Look around any full RV park and you might wonder if more Class Bs and Class Cs are on the highway these days. If so, you would be correct. Choosing smaller RVs on purpose is in vogue according to RV sales trends.
RV owners are younger than ever, somewhere between 35 and 54 years old according to the Recreational Vehicle Industry Association of America (RVIA). They’re choosing smaller RVs in large numbers not because of finances, but often because of the innovative new amenities RV manufacturers now include in smaller RVs.
For instance, just see what’s new about the Airstream Basecamp. The rear of the trailer opens up like a toy hauler for easy loading of gear, kayaks, mountain bikes or any other essentials.
Many small RVs like the Basecamp follow this trend, as noted by a USA Today article from January 2017. It reported that “the newest trend is toward lightweight trailers that can be towed behind many cars or small SUVs, opening up RV travel to a new generation.”
Even NADA Guides 2016 Q3 RVs Market Report confirms that small RVs are more popular than ever.
NADA experts say there’s “a trending shift away from purchasing large units to the smaller trailers. We have seen this trend with baby boomers gradually downsizing from large Class A units to smaller Class C and Class B motorhomes. Millennials also tend to gravitate towards the smaller trailers.”
“We also wanted to get back to some of the smaller campgrounds we used to enjoy. So two weeks ago we traded it for an Itasca Navion 24J on the Mercedes Sprinter chassis. What a dream to drive. Plenty of power going up the mountains and 15+ mpg so far.” – iRV2 Forums Member Camper Ken
Smaller RVs have enough advantages to make them more popular than ever. Although retail costs of a downsized RV like a Class B can rank up there with that of a good used diesel pusher, the common pros of choosing smaller RVs are too good to pass up for many owners.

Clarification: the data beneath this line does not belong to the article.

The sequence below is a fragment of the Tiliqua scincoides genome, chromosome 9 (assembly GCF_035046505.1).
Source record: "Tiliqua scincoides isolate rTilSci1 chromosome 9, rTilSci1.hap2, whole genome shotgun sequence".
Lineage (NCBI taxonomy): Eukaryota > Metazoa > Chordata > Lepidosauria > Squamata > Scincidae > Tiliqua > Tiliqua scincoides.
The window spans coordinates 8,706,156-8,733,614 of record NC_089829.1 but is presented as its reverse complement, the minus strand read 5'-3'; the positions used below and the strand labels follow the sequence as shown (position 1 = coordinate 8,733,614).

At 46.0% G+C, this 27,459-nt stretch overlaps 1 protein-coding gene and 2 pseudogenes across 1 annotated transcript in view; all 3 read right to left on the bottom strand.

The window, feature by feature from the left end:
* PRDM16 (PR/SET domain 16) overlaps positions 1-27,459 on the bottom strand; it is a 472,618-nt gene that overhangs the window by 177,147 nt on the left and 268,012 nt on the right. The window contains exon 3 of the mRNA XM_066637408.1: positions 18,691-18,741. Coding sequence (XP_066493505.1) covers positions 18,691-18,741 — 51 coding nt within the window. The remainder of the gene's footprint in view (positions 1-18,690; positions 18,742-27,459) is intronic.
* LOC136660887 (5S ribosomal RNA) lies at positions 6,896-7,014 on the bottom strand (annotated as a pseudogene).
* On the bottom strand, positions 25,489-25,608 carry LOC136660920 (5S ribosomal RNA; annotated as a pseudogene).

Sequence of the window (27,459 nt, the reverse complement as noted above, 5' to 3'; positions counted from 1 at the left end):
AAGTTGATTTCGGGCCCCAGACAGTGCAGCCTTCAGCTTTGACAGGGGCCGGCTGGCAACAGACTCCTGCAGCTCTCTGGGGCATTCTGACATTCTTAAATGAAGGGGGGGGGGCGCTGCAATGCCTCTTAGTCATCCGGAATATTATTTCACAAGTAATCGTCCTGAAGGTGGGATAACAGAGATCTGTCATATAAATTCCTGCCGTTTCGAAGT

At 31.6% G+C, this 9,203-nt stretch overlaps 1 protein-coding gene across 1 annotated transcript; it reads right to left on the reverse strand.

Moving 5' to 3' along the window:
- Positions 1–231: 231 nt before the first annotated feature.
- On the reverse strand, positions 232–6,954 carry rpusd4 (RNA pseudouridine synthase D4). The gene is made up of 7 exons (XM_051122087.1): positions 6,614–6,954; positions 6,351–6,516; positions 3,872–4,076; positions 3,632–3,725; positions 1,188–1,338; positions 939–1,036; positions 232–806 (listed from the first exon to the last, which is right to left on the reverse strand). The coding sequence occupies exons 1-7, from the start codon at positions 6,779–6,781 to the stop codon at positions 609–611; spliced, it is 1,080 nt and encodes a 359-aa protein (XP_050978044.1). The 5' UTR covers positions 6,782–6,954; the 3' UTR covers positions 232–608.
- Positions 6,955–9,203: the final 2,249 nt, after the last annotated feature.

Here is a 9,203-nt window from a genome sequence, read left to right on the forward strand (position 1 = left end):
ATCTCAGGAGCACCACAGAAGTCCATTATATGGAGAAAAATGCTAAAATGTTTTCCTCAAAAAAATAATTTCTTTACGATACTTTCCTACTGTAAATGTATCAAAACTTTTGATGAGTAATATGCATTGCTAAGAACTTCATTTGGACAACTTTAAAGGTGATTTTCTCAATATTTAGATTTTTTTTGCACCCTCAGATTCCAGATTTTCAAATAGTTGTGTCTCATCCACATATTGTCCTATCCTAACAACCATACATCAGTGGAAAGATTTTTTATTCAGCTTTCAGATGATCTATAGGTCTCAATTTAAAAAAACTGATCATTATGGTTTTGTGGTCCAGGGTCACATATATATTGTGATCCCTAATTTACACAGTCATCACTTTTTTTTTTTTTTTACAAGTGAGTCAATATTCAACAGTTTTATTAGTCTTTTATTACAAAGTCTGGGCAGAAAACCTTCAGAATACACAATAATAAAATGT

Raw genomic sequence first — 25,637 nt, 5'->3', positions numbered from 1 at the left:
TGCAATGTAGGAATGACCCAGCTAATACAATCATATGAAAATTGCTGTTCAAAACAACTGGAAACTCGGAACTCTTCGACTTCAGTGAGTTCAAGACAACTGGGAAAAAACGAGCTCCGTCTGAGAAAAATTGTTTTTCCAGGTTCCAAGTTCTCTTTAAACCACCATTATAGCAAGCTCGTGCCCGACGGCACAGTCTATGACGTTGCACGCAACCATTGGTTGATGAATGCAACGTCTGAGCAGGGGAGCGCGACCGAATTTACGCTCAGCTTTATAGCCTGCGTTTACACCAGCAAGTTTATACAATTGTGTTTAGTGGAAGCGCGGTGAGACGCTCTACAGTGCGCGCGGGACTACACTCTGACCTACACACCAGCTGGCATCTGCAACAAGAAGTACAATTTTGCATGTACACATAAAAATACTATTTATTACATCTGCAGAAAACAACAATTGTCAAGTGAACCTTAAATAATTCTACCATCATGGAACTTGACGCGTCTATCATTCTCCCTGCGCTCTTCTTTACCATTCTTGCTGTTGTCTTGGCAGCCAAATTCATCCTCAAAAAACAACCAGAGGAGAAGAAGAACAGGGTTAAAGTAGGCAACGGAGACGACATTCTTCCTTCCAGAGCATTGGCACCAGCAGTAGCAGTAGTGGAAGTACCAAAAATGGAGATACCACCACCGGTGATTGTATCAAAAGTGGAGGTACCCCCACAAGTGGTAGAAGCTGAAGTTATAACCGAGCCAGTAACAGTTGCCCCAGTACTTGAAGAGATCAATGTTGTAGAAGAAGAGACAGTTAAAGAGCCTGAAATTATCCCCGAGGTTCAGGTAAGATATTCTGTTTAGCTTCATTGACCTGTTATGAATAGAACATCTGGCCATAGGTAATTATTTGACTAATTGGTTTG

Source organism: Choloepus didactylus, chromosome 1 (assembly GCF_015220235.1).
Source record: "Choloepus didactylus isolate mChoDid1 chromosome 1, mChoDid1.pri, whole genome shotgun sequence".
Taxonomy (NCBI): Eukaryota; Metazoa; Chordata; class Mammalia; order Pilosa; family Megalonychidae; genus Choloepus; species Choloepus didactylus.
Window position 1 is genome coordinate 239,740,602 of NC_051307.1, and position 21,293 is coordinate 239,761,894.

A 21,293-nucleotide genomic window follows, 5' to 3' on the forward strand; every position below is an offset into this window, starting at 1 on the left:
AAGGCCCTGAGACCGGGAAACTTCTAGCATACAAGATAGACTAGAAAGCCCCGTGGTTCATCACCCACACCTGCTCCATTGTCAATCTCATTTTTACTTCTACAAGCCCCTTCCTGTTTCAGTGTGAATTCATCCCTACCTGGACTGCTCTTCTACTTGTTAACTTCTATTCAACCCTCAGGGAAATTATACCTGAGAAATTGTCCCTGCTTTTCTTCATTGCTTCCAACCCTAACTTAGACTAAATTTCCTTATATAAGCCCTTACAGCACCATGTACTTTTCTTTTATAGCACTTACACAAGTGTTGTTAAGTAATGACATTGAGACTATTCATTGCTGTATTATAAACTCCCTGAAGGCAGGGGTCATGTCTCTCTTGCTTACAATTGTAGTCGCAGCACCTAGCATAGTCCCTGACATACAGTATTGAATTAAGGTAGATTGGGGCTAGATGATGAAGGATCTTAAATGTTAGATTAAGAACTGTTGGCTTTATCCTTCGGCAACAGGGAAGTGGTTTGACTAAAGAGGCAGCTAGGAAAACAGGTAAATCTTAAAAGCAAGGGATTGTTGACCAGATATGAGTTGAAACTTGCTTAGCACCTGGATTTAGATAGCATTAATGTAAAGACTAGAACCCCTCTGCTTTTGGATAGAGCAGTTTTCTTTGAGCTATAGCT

Pros of smaller RVs
- Better gas mileage
- Dry camping access
- Lower insurance costs
- Easier city driving
- Lower cost of ownership
Although there are many pros of downsizing, owners cite many common downsides.
Cons of smaller RVs
- Small holding tanks
- Louder engine noise (in Class Cs)
- Smaller bathroom/showering space
- Less payload capacity
“Passing each other can be challenging if done often, but you learn to have one person doing stuff up front, and another in the rear until you both want to switch. Or, one makes bed while the other preps breakfast. We only shower in the vehicle when no other alternative is available…” – iRV2 Forums Member Rubix cube
If you’re considering a smaller RV, the best thing you can do is visit a RV show. When reviewing smaller models, ask yourself how you will use the RV and where you’ll go with it.
Carry a notebook and make pros and cons of each model and RV type. Join RV Discussion Forums, especially a RV owners group for the model you’re considering. Eventually you’ll have enough information to make a choice you can live with while you live your road trip dream.
Rene Agredano and her husband, Jim Nelson, became full-time RVers in 2007 and have been touring the country ever since. In her blog, Rene chronicles the ins and outs of the full-timing life and brings readers along to meet the fascinating people and amazing places they visit on the road. Her road trip adventures are chronicled in her blog at LiveWorkDream.com.
Other advantages of a type “C” over a type “A” are: The driver sits in the shade in a “C” but in a greenhouse in an “A”; Everything in front of the driver in a “C” is FORD, rather than some cobbled together controls, instrumentation, air conditioning, etc. and parts are easy to come by; in most cases, tire changes can be done by the owner rather than call (if you can get cell phone coverage where it happens) and wait for a service truck.
17 Oaks says
As an owner of a Truck Slide in Camper (Arctic Fox 1150) for 8 years I can attest to the pleasure of having a small unit. Great for off road and off the beaten path travel. Our unit had 1 slide, walk in shower and everything any class A rig would have. Sadly we had to move to a 5th wheel which is 29 ft long (short by most 5th wheel standards) this was due to business requirements that puts us on the road about 35 times per year with overnighting about 3 nights on each trip. I can say that when our needs change, we will go back to another Truck Camper…new models now have as many as 3 slides.
Jesús Manuel Mena Garza says
The question I ask, why would someone want an oversized RV? Unless you are a full-timer or have a boatload of offspring, why restrict your traveling options with a monster RV? Fatter isn’t better. Slimmed down RV’s are the way to go. Minimizing the stuff you drag along. Focusing on fun, seeing the sights and not encumbering yourself with a bloated RV is liberating.
17 Oaks says